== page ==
Draped Bust Half Dime (1796 - 1805) 

The Draped Bust Half Dime, minted from 1796 to 1805, represents a significant chapter in early American coinage history. Designed by Robert Scot, the Chief Engraver of the United States Mint 

The obverse of the Draped Bust Half Dime features a right-facing bust of Liberty with her hair draped in flowing curls and tied with a ribbon.  

The word "LIBERTY" is inscribed above the bust, and the date of mintage appears below. This portrayal of Liberty is elegant and refined, reflecting the neoclassical artistic style popular during the late 18th and early 19th centuries. 

On the reverse of the coin is a small eagle, depicted with outstretched wings and holding an olive branch and arrows in its talons. Above the eagle is the inscription "UNITED STATES OF AMERICA," and the denomination "HALF DIME" is below.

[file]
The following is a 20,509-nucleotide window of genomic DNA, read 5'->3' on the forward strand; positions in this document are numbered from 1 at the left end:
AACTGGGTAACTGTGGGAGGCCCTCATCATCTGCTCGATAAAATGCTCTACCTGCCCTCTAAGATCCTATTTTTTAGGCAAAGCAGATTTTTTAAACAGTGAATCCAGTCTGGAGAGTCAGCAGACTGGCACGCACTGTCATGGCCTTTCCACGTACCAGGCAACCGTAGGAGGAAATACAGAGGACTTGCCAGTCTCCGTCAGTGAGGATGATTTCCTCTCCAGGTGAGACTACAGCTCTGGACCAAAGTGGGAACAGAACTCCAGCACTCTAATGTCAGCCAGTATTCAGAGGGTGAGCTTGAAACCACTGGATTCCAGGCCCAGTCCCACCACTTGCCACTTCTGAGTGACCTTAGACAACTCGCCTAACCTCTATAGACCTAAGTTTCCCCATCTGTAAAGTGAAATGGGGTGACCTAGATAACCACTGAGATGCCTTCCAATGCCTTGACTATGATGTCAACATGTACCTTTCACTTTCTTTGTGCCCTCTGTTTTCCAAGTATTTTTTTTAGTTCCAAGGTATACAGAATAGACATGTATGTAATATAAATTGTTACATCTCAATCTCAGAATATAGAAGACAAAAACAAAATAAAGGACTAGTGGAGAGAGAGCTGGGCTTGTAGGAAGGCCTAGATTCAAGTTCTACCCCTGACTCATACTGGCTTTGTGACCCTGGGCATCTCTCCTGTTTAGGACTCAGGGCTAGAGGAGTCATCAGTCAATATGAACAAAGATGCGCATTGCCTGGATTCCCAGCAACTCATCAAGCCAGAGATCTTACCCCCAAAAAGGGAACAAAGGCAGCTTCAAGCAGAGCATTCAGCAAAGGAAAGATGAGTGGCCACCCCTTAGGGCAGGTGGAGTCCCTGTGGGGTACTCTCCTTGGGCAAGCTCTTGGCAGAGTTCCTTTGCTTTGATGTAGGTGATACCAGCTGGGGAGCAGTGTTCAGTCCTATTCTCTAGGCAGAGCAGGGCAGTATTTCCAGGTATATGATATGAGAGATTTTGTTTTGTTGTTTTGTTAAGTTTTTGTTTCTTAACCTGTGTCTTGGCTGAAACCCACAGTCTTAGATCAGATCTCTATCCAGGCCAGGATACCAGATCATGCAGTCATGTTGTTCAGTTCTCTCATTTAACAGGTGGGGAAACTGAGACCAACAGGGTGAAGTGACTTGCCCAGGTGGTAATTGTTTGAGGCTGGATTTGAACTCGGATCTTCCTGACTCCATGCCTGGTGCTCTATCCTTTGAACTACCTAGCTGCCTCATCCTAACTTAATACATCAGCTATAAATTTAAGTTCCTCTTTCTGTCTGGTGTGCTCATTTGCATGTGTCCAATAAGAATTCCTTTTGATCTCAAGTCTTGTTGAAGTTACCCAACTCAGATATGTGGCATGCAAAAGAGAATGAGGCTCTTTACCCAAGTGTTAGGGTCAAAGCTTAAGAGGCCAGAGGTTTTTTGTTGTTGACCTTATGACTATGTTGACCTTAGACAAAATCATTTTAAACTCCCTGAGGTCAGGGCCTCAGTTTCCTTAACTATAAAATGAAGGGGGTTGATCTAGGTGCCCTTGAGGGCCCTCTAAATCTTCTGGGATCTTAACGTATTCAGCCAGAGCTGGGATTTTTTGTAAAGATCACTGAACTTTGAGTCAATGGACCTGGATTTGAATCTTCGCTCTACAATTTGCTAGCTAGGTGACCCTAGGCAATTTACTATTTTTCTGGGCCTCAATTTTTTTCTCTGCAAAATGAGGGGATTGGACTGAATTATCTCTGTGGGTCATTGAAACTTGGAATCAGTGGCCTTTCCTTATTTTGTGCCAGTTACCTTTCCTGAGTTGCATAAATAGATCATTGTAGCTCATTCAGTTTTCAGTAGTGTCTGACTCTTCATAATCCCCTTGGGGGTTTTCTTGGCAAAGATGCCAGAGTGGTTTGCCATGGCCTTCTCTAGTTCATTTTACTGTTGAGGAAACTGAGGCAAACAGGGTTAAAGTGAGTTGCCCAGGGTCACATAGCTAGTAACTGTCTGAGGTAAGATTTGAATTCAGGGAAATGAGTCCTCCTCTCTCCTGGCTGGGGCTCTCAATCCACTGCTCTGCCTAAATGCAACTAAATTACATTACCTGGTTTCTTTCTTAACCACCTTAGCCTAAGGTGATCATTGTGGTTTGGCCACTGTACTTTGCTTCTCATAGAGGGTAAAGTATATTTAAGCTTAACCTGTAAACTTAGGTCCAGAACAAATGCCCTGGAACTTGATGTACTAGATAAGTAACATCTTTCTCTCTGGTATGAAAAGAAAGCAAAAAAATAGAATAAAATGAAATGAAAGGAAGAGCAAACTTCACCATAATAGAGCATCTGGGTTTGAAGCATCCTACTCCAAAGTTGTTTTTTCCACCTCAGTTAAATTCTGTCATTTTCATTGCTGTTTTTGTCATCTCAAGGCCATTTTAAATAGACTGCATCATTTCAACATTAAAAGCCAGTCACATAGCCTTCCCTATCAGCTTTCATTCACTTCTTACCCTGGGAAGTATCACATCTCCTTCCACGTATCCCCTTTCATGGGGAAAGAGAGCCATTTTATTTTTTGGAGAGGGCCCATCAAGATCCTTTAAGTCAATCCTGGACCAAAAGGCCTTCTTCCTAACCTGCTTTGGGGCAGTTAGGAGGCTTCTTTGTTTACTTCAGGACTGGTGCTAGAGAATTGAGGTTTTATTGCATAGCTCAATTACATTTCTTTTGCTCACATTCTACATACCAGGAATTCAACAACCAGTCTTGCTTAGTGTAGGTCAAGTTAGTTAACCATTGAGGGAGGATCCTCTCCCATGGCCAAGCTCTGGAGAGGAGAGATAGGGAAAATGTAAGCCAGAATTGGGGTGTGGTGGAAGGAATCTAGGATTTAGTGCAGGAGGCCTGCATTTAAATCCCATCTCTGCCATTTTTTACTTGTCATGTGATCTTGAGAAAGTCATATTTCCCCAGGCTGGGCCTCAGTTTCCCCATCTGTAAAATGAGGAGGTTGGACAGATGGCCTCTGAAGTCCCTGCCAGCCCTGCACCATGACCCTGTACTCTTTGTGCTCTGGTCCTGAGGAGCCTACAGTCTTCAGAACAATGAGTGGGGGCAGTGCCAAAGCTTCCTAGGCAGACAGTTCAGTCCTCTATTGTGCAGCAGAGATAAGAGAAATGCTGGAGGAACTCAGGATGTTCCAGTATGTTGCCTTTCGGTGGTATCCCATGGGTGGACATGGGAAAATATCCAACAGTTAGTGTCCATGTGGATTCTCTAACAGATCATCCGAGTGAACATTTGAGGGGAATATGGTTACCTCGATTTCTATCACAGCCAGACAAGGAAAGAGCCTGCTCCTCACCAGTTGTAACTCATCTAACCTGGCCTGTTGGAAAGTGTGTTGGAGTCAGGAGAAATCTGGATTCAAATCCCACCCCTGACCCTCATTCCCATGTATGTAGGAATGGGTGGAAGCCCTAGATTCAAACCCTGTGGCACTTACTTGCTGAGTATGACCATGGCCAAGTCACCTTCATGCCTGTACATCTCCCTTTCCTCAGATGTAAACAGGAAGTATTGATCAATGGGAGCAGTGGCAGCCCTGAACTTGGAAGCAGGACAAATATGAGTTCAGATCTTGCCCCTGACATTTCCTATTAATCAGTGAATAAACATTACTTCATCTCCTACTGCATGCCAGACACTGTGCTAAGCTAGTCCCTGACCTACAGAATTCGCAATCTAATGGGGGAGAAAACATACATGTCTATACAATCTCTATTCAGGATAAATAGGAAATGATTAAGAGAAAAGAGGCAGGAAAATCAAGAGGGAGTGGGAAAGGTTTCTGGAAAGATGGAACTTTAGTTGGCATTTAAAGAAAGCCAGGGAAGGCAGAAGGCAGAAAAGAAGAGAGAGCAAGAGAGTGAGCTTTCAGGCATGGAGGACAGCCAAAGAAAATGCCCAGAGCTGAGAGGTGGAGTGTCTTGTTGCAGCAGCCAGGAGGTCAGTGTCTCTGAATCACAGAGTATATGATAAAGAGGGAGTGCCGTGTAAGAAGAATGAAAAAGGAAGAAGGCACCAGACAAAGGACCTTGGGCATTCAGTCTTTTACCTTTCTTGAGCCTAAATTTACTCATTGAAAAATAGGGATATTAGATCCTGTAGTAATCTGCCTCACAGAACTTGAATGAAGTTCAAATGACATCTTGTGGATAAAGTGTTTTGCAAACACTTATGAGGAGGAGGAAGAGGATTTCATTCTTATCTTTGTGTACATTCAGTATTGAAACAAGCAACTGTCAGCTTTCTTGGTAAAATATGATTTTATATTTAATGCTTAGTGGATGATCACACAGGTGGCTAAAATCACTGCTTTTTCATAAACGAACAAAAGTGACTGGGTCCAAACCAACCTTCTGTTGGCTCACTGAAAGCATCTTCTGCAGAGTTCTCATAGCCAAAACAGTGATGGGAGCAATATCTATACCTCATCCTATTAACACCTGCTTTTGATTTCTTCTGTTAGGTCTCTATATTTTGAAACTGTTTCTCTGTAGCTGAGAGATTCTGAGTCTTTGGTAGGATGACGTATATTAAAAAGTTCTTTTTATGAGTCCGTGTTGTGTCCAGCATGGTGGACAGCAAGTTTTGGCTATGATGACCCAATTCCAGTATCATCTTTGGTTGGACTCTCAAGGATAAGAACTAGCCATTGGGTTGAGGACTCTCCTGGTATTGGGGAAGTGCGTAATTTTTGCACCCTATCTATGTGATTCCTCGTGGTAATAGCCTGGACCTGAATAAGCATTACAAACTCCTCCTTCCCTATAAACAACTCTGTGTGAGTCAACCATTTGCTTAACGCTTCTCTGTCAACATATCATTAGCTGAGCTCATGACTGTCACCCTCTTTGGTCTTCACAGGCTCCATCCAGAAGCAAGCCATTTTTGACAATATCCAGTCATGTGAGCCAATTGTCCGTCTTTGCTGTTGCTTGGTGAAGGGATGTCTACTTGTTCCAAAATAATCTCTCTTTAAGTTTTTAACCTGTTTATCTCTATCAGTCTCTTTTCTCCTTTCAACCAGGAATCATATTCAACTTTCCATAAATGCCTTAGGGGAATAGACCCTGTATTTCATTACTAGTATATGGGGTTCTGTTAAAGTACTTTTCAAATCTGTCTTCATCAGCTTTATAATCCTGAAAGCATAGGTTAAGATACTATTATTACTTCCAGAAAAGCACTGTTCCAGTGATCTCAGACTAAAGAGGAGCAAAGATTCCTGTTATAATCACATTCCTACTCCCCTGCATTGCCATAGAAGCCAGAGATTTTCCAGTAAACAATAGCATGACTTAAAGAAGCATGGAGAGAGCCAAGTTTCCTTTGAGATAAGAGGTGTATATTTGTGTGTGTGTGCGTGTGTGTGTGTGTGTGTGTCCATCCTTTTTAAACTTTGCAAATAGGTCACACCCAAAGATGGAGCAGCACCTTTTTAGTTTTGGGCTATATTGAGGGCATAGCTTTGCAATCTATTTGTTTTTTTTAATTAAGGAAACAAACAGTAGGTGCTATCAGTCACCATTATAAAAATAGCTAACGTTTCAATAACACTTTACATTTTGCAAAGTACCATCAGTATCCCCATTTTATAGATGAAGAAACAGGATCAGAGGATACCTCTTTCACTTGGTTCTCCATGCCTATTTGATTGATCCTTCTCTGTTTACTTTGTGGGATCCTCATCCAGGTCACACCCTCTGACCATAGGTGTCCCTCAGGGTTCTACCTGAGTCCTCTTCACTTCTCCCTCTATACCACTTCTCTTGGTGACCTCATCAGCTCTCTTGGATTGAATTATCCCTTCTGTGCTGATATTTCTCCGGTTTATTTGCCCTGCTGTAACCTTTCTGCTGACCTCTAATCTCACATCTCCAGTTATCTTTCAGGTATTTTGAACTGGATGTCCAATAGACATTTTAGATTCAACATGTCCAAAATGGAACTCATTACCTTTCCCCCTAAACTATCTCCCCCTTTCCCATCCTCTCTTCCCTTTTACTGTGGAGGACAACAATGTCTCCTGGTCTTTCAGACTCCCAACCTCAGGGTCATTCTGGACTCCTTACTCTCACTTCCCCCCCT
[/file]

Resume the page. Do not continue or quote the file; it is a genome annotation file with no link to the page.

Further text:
The design is simple yet symbolic, evoking the ideals of freedom and independence cherished by the young nation. 

The Draped Bust Half Dime was minted using a composition of 89.24% silver and 10.76% copper, giving it a distinctive appearance and value. It was the smallest denomination of circulating coinage at the time and was used in everyday transactions. 

Surviving specimens of the Draped Bust Half Dime are highly sought after by collectors and numismatists for their historical significance and scarcity.  

They serve as tangible artifacts of America's early coinage history and the nation's journey towards establishing its own currency system. 

The Draped Bust Half Dime holds a special place in American numismatic history as it represents not only a transition in design but also a period of growth and development for the young United States.  

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